Of these, I particularly recommend “Homefront,” which goes much further than one might think. It begins with stories about “Rosie the Riveter,“ but then moves on to show the reactions of English and German civilians when U.S. soldiers arrive. It concludes with the story of the Japanese internment camps on the West Coast following Pearl Harbor. There are 13 episodes in the Color of War portion of the set, and for this viewer they are the best of the collection.

The final three discs contain all ten episodes of Patton 360: The Complete First Season. Patton was a fascinating man to be sure, yet I have to admit that all I previously knew about him was the classic film Patton (1970) starring George C. Scott. Now Bill O’Reilly is topping the book charts with Killing Patton: The Strange Death of WWII‘s Most Audacious General, which suggests that Patton was the victim of an assassination by Stalin. Since I had never seen Patton 360 before, the opportunity to sit down and watch the entire first (and only) season of it was great. The series follows Patton’s actions in the Second World War in depth, and is another highlight of the collection.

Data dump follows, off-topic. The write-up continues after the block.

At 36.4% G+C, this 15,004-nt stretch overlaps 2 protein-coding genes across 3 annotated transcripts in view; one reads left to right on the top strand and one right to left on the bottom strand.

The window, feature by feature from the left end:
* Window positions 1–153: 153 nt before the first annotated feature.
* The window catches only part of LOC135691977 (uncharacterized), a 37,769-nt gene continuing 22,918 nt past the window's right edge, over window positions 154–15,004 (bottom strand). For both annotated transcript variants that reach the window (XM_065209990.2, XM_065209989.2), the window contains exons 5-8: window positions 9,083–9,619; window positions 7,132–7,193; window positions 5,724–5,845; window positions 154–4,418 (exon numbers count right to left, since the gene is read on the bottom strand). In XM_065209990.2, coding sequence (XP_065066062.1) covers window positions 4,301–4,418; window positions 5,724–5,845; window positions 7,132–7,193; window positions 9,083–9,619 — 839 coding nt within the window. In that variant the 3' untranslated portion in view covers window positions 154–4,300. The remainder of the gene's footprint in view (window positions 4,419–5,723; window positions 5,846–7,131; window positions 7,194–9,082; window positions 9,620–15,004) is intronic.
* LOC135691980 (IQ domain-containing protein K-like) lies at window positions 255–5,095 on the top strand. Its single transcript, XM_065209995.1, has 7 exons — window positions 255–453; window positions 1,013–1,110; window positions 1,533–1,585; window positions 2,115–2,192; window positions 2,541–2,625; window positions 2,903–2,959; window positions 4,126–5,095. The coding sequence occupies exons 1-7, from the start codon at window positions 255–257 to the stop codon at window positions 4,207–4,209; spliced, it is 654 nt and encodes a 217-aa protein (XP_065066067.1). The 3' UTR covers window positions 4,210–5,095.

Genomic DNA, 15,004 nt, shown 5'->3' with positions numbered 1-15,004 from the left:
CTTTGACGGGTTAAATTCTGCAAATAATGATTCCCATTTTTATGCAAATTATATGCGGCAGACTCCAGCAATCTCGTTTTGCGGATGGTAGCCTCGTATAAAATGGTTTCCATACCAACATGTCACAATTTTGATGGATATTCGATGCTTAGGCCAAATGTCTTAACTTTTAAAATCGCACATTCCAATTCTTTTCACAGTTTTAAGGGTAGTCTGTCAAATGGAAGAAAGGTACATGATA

Although the box is titled The Definitive WWI & WWII Collection, in truth it is overwhelmingly about the Second World War. The fact is that there was just not a lot of filmed coverage of the First World War. And while I may be mistaken in this, it also seems that World War II had a greater impact on the United States than did World War I. I really do not know, and mean no disrespect with that statement; it is simply an observation from the vantage point of 100 years after the fact.

There is a definite focus on weaponry early in the set, but this is balanced out by the personal stories in The Color of War, and in other programs. As for the world leaders of the time, only The World Wars deals with the psychological battle of wills between them, which is an element that I have always been intrigued by. And Patton 360 is an excellent study of the famous (infamous) general.

With hit programs such as Swamp People, American Pickers, and Ax Men airing now, History has changed quite a bit. They still air the historical documentaries they made their name with, just not as often. Still, the programs they have produced about the World Wars are just about the best I have ever seen. As someone who can watch this stuff for hours on end, I consider The Definitive WWI & WWII Collection to be nirvana in a box.